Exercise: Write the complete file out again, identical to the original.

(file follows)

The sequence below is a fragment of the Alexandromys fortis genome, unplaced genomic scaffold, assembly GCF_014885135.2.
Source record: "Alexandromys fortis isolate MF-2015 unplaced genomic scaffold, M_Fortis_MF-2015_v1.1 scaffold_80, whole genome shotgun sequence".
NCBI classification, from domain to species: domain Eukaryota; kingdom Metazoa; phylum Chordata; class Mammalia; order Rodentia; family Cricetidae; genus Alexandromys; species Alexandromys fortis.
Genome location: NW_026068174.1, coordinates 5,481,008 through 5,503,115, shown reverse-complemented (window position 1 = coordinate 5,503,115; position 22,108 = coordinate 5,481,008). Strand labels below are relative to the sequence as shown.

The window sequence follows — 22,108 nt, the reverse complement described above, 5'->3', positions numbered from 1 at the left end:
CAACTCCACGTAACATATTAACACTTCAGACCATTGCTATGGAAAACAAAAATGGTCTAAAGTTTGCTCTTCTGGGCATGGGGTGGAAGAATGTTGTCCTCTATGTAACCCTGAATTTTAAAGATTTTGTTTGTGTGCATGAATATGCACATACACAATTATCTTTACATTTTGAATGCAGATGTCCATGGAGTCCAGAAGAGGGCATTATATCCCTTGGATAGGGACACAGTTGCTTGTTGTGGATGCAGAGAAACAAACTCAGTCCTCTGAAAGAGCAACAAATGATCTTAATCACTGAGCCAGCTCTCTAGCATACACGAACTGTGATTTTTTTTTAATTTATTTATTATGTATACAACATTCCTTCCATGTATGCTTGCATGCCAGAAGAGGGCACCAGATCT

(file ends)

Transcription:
The sequence below is a fragment of the Alexandromys fortis genome, unplaced genomic scaffold, assembly GCF_014885135.2.
Source record: "Alexandromys fortis isolate MF-2015 unplaced genomic scaffold, M_Fortis_MF-2015_v1.1 scaffold_80, whole genome shotgun sequence".
NCBI classification, from domain to species: domain Eukaryota; kingdom Metazoa; phylum Chordata; class Mammalia; order Rodentia; family Cricetidae; genus Alexandromys; species Alexandromys fortis.
Genome location: NW_026068174.1, coordinates 5,481,008 through 5,503,115, shown reverse-complemented (window position 1 = coordinate 5,503,115; position 22,108 = coordinate 5,481,008). Strand labels below are relative to the sequence as shown.

The window sequence follows — 22,108 nt, the reverse complement described above, 5'->3', positions numbered from 1 at the left end:
CAACTCCACGTAACATATTAACACTTCAGACCATTGCTATGGAAAACAAAAATGGTCTAAAGTTTGCTCTTCTGGGCATGGGGTGGAAGAATGTTGTCCTCTATGTAACCCTGAATTTTAAAGATTTTGTTTGTGTGCATGAATATGCACATACACAATTATCTTTACATTTTGAATGCAGATGTCCATGGAGTCCAGAAGAGGGCATTATATCCCTTGGATAGGGACACAGTTGCTTGTTGTGGATGCAGAGAAACAAACTCAGTCCTCTGAAAGAGCAACAAATGATCTTAATCACTGAGCCAGCTCTCTAGCATACACGAACTGTGATTTTTTTTTAATTTATTTATTATGTATACAACATTCCTTCCATGTATGCTTGCATGCCAGAAGAGGGCACCAGATCT